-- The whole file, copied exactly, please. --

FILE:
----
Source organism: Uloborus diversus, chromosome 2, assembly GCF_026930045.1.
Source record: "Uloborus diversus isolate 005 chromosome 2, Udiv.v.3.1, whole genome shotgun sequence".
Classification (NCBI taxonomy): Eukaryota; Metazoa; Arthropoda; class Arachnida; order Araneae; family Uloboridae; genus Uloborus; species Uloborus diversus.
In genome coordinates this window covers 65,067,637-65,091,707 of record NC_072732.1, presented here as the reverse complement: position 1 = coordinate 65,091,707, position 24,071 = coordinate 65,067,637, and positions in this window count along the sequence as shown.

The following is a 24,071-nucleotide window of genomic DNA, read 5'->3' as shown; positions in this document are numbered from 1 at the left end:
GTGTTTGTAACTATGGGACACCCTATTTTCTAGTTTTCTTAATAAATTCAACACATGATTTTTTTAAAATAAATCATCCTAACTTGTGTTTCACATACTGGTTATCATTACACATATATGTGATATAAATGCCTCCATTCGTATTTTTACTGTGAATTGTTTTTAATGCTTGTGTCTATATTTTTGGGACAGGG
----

Source organism: Uloborus diversus, chromosome 2, assembly GCF_026930045.1.
Source record: "Uloborus diversus isolate 005 chromosome 2, Udiv.v.3.1, whole genome shotgun sequence".
Classification (NCBI taxonomy): Eukaryota; Metazoa; Arthropoda; class Arachnida; order Araneae; family Uloboridae; genus Uloborus; species Uloborus diversus.
In genome coordinates this window covers 65,067,637-65,091,707 of record NC_072732.1, presented here as the reverse complement: position 1 = coordinate 65,091,707, position 24,071 = coordinate 65,067,637, and positions in this window count along the sequence as shown.

The following is a 24,071-nucleotide window of genomic DNA, read 5'->3' as shown; positions in this document are numbered from 1 at the left end:
GTGTTTGTAACTATGGGACACCCTATTTTCTAGTTTTCTTAATAAATTCAACACATGATTTTTTTAAAATAAATCATCCTAACTTGTGTTTCACATACTGGTTATCATTACACATATATGTGATATAAATGCCTCCATTCGTATTTTTACTGTGAATTGTTTTTAATGCTTGTGTCTATATTTTTGGGACAGGG